I agree with you whole heartedly, the whole pay the players is just a clusterf*ck that will never get fixed.
The best proposal that I've seen is to let agents sign kids to contracts in college, if they advance them money then its at a set interest rate and repaid back when the player goes pro, however if the kid doesnt make it to the NFL or decides to quit playing ball then its simply a bad loan which the player doesnt have to pay back.
Its just sad that so many athletes dont have a fallback plan and end up working at a car wash later on in life even though they attended M/Texas/Stanford/USC/ND etc.
I was surprised that a third of the players didn't support a stipend. I would have pretty much assumed unanimity there.
And not one question about what it means to represent America? Somewhere Chris Myers is in tears.
It seems counterproductive to share a link and preface it with a "Mildly interesting" tag. Be brave.
Also of giving 110%.
Seriously though, if I had said it was plain ol' interesting we may have had a thread cluttered with snark about how relative a term "interesting" is. To title it as "mildly interesting" we only got one mildly (!!!) snarky comment.
There was an addendum to the article, I can't find the link, that said a bunch of the players came back and changed their vote from "academics" to "not playing on Thursdays."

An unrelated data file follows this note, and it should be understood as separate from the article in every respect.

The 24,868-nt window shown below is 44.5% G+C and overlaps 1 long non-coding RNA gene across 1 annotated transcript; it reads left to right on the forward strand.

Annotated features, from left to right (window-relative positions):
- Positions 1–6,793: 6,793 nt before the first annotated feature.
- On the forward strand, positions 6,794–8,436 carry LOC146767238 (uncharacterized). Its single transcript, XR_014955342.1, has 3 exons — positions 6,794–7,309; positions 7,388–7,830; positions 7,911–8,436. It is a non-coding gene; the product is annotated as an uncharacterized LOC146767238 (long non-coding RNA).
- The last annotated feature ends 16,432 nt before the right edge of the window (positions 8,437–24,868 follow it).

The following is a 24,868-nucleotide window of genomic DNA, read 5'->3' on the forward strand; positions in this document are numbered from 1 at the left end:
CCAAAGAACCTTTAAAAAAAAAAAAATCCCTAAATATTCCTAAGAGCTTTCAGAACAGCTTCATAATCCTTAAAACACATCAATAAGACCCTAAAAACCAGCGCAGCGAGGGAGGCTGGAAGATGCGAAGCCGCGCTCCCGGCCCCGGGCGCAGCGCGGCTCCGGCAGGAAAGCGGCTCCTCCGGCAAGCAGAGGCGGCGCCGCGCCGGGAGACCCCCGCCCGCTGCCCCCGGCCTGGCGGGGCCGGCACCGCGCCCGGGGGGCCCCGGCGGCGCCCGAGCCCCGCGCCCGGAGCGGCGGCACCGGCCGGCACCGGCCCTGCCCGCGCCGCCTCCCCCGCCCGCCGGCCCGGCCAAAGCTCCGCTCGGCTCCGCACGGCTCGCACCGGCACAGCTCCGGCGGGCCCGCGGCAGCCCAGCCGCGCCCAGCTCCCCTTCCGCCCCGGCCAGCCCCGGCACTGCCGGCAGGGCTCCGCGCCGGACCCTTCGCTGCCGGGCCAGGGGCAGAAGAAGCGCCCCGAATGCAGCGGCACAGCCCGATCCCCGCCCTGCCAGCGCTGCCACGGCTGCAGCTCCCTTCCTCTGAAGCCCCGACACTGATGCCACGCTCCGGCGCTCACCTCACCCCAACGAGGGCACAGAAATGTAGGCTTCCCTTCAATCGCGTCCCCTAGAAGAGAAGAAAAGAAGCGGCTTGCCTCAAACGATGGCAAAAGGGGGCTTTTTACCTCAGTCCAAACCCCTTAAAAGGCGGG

I found the 77/23 split towards "no" on the early signing question very interesting. Granted that 80 kids is not really a truly representative sample in this instance, but it would seem to say that these prospects do in fact enjoy the process of being courted by programs and visiting campuses and gathering information for their decision, which hopefully translates into the best decision for their particular aims.
I think that the potential danger of signing early is signing without necessarily having fully explored options, or feeling pressed for time in making a decision. To me, there would be a greater risk of getting a player that wasn't fully engaged, and at least in the workplace, you only get so much out of people that aren't fully engaged. They call it "compliance level performance" in business, but in football - especially at a talent-saturated, competitive program - that could mean "not much playing time" and eventual transfer.
Taking time to go to schools and talk to players and coaches from all over and then making such a decision seems to mitigate (but not eliminate, of course) the chances of that scenario and increase the chances that a team is getting someone who will be 100% in and willing to give it their all. I would think that is what coaches would ultimately want. I do like that these prospects want to be sure about where they go.
the Big Ten was'nt really represented in this at all. It would be nice to see how our schools factor in the survey.